PEDERNALES/MANTA, Ecuador — The death toll from Ecuador’s earthquake was feared to rise sharply as authorities warned on Tuesday that 1,700 people were still missing and anger gripped families of victims trapped in the rubble.
Three days after the powerful 7.8-magnitude quake struck Ecuador’s Pacific coast in a zone popular with tourists, 480 people are known to have died, the government said.
Sniffer dogs and mechanical diggers were busy at work in the wreckage of coastal towns such as Pedernales and Manta as the stench of rotting bodies grew stronger under the baking sun.
International rescuers and aid groups rushed to help victims as searchers dug for families trapped in the debris of homes, hotels and businesses.
"We have 2,000 people listed that are being looked for, but we have so far found 300," Deputy Interior Minister Diego Fuentes told reporters in the capital Quito.
"Right now we have 480 people who were killed and approximately 2,560 people who were injured."
Some survivors were reportedly pulled from the rubble, but hope of finding more victims alive was fading as the crucial three-day mark approached on Tuesday evening.
Locals in devastated towns such as Manta -- population 253,000 – started to lose patience.
"The rescue has been very slow and precious lives have been lost. We relatives have been waiting here since Saturday night," said Pedro Merro, who said his cousin was under the wreckage of a three-floor market in Manta.
Luis Felipe Navarro said he was sure there were people alive in the concrete and twisted metal of a building he owned -- one of around 800 structures toppled in the quake.
"I have received messages on my telephone. They say there are 10 of them in a cavity," he said. "But the rescue teams will not listen to me."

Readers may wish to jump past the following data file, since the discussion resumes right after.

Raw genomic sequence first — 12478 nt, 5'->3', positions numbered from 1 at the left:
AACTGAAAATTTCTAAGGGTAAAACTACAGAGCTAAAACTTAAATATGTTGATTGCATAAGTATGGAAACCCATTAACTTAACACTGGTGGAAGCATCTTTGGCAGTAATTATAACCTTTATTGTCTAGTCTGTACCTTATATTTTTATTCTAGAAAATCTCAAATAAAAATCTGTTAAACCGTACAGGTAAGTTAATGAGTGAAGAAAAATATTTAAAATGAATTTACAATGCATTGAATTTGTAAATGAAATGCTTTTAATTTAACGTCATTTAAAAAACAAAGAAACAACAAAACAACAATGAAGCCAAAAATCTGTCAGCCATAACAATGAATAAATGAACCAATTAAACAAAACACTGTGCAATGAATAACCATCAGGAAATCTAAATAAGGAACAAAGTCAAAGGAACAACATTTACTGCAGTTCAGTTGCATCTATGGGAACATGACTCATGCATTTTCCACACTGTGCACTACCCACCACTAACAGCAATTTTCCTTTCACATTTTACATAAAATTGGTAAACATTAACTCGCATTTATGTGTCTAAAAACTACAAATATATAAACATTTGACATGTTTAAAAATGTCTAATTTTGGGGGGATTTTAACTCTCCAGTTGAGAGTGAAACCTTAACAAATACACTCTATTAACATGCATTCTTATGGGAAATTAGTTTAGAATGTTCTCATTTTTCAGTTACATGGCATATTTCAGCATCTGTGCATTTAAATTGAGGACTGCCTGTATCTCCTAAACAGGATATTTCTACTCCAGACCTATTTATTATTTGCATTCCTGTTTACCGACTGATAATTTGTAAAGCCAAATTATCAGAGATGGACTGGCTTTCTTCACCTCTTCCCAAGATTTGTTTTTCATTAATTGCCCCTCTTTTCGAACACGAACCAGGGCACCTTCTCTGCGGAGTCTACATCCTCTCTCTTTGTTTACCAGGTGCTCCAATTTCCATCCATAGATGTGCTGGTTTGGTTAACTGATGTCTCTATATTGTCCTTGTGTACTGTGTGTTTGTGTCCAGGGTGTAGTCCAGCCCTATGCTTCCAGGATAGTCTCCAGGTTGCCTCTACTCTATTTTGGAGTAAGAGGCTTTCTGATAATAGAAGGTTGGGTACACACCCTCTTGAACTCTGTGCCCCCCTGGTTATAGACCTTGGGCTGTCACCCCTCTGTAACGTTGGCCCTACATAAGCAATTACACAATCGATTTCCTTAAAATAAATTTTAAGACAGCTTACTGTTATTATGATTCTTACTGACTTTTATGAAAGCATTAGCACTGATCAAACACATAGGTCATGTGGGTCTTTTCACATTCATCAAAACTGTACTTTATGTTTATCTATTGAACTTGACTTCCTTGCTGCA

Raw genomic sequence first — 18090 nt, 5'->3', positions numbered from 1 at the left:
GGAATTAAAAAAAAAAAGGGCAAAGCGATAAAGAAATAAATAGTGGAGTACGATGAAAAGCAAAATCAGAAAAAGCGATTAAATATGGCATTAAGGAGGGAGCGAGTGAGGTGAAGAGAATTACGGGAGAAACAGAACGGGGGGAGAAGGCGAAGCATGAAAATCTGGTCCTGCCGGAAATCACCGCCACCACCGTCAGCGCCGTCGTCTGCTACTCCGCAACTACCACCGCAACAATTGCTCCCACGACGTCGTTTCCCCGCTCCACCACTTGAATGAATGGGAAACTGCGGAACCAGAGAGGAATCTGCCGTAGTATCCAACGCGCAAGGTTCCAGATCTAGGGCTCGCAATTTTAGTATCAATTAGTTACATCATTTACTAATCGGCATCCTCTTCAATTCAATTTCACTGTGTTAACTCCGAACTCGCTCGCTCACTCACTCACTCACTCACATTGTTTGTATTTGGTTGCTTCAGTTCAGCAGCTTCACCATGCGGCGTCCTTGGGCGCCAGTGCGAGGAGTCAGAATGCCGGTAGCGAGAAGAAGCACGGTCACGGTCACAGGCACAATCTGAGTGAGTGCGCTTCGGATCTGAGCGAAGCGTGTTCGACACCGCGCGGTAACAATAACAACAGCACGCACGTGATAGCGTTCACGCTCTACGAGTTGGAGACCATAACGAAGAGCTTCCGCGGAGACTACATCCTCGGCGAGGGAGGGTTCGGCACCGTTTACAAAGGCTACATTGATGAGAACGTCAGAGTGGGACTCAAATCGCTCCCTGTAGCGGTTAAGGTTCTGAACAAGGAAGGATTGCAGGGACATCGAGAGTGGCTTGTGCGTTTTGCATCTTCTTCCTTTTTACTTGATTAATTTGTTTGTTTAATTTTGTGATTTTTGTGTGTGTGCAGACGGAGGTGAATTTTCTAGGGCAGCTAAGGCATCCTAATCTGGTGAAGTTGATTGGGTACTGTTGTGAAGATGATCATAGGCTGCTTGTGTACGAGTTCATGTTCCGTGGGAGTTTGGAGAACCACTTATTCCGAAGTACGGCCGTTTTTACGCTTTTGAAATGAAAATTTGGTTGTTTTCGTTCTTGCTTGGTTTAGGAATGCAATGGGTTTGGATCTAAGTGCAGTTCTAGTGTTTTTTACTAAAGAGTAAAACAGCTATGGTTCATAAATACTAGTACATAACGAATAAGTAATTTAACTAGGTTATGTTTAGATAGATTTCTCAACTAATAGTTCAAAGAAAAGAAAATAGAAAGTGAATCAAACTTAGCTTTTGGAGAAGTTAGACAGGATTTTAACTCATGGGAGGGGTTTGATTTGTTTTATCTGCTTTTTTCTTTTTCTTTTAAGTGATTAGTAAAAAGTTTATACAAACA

Aid flies in
Hundreds of emergency workers from Colombia, Mexico, El Salvador, Spain and other countries were helping overwhelmed Ecuadorian officials.
Fears rose for thousands of people left homeless by the quake, prey to disease-bearing mosquitoes and dirty drinking water.
Firefighting captain Freddy Arca pointed to the ruins of a hotel in Manta as drills and jackhammers rattled around him.
"We know that there is a man, his wife and their two-month-old baby in there. And there may be up to nine other people," he said.
International aid groups rushed to help.
UNICEF warned that 150,000 children were affected by the disaster.
It said landslides were complicating rescue efforts in some areas, and some towns were without electricity.
It was sending water-purifying tablets and mosquito nets to the zone to protect victims against the Zika virus and other diseases.
Oxfam said it was sending 2,000 kilograms of material for providing safe drinking water.
The United Nations refugee agency UNHCR said it would airlift supplies including hundreds of tents and kitchen sets. — AFP